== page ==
Friday, April 24, 2009

Low Wages, High Student Loan Debt Drives Iowa's Brain Drain

There was a great article in the Boone News Republican last month about a talk Christian Fong, Vice-Chair of the Generation Iowa Commission, gave to the Boone Young Professional group.

The article is full of statistics that highlight that low wages and high student loan debt is what is driving Iowa's brain drain.

Between 1995 and 2000, Iowa saw a migration of 7,302 individuals with less than a high school education come into the state, enticed by wages that are $3,262 higher than the country average. For those with a high school education, the state saw a 2,534 person jump in that five-year time frame, enticed by a wage premium of $611. For individuals with an associates degree, however, the state saw a drop of 28 individuals with wages $4,077 below the country's average. For individuals with a four-year degree, Iowa had 18,362 leave the state, as a result of a $9,302 wage gap.

While some may argue that cost-of-living makes up for the wage gap, statistics in the Generation Iowa Commission's status report say otherwise. The report notes that after adjusting for cost-of-living, Iowa pay still ranks second to last in the Midwest, followed only by South Dakota. Additionally, education costs are not included in cost-of-living, which adds to the debt. Iowa graduates carry the sixth-highest student loan rate in the country, with an average of $24,990 at graduation. The repayment of large student loans creates a long-term burden that nearly offsets all other cost-of-living advantages.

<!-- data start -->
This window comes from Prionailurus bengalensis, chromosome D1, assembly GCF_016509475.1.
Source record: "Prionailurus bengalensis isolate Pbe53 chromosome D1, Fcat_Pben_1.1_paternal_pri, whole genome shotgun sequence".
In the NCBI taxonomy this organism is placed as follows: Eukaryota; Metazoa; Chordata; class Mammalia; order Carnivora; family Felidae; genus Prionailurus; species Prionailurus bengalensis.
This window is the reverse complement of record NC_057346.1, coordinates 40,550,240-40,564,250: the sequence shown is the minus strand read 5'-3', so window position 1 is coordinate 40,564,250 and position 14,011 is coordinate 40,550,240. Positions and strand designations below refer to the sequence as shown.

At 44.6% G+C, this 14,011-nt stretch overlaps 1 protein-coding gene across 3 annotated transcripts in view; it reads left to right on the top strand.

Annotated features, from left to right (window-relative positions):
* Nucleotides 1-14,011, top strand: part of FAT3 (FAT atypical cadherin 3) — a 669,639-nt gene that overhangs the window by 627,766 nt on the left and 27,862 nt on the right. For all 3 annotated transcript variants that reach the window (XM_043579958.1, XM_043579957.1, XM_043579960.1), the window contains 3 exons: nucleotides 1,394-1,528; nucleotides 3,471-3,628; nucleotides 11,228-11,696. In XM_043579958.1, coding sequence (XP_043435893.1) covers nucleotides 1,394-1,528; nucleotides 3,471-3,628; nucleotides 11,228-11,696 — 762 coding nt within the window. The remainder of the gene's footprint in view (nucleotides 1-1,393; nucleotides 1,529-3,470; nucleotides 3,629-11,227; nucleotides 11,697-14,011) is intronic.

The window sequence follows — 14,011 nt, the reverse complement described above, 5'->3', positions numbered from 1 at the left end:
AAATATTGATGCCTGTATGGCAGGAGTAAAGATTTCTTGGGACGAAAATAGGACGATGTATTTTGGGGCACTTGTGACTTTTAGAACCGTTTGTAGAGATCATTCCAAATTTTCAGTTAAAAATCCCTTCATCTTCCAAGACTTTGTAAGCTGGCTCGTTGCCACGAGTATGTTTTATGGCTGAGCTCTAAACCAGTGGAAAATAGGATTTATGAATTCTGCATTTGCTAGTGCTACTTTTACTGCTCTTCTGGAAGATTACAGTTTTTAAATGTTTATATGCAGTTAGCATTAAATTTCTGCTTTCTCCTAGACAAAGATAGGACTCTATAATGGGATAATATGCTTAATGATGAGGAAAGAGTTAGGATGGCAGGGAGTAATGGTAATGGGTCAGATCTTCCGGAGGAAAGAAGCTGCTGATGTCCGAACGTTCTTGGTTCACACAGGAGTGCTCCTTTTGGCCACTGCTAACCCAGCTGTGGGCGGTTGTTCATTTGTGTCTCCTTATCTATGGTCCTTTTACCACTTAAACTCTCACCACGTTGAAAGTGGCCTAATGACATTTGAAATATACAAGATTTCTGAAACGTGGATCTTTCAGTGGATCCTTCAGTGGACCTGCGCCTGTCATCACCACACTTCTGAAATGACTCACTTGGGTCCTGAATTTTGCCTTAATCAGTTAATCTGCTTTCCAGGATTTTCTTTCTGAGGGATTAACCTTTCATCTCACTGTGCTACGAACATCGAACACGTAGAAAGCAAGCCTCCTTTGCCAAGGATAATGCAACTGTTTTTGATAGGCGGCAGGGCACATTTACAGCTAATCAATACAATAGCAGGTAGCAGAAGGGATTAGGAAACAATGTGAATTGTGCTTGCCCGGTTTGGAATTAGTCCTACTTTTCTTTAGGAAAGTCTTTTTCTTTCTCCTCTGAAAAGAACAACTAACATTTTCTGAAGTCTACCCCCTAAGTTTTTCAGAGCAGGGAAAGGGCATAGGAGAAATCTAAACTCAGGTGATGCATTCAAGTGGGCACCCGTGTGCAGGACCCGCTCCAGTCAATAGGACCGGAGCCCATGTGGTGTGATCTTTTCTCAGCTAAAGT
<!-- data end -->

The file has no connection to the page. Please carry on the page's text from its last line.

Currently, Iowa's workforce is peaking in size. In 10 years, however, Iowa's workforce will lose, on average, about 60,000 people every five years as older Iowans retire. This is equivalent to losing a large company like Principal Financial every year, Fong said.

With a four percent net loss of next generation Iowans each year from 2000-2007, Iowa is cost 10 percent of its economy.

"Brain drain can cripple a town's ability to see past what's always been," Fong said. "It takes young people to not realize that something wasn't impossible before."

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